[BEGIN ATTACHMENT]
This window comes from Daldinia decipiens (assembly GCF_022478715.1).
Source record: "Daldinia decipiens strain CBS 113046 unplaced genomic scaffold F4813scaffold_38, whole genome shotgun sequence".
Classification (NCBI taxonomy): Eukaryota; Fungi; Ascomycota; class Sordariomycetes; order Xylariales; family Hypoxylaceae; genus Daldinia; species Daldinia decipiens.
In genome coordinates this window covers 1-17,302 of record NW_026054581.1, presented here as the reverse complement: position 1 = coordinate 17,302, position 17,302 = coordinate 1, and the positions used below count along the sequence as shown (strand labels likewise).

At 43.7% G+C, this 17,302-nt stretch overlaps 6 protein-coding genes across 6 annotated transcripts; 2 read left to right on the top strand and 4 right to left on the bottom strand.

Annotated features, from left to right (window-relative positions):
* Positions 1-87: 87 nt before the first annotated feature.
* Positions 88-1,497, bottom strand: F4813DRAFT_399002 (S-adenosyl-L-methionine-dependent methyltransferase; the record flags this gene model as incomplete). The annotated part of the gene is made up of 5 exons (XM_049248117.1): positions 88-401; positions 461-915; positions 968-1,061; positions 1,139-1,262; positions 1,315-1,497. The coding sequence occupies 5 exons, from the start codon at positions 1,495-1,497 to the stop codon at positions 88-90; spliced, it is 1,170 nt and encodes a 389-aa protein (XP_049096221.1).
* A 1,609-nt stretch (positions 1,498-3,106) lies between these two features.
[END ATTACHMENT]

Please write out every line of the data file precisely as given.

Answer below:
This window comes from Daldinia decipiens (assembly GCF_022478715.1).
Source record: "Daldinia decipiens strain CBS 113046 unplaced genomic scaffold F4813scaffold_38, whole genome shotgun sequence".
Classification (NCBI taxonomy): Eukaryota; Fungi; Ascomycota; class Sordariomycetes; order Xylariales; family Hypoxylaceae; genus Daldinia; species Daldinia decipiens.
In genome coordinates this window covers 1-17,302 of record NW_026054581.1, presented here as the reverse complement: position 1 = coordinate 17,302, position 17,302 = coordinate 1, and the positions used below count along the sequence as shown (strand labels likewise).

At 43.7% G+C, this 17,302-nt stretch overlaps 6 protein-coding genes across 6 annotated transcripts; 2 read left to right on the top strand and 4 right to left on the bottom strand.

Annotated features, from left to right (window-relative positions):
* Positions 1-87: 87 nt before the first annotated feature.
* Positions 88-1,497, bottom strand: F4813DRAFT_399002 (S-adenosyl-L-methionine-dependent methyltransferase; the record flags this gene model as incomplete). The annotated part of the gene is made up of 5 exons (XM_049248117.1): positions 88-401; positions 461-915; positions 968-1,061; positions 1,139-1,262; positions 1,315-1,497. The coding sequence occupies 5 exons, from the start codon at positions 1,495-1,497 to the stop codon at positions 88-90; spliced, it is 1,170 nt and encodes a 389-aa protein (XP_049096221.1).
* A 1,609-nt stretch (positions 1,498-3,106) lies between these two features.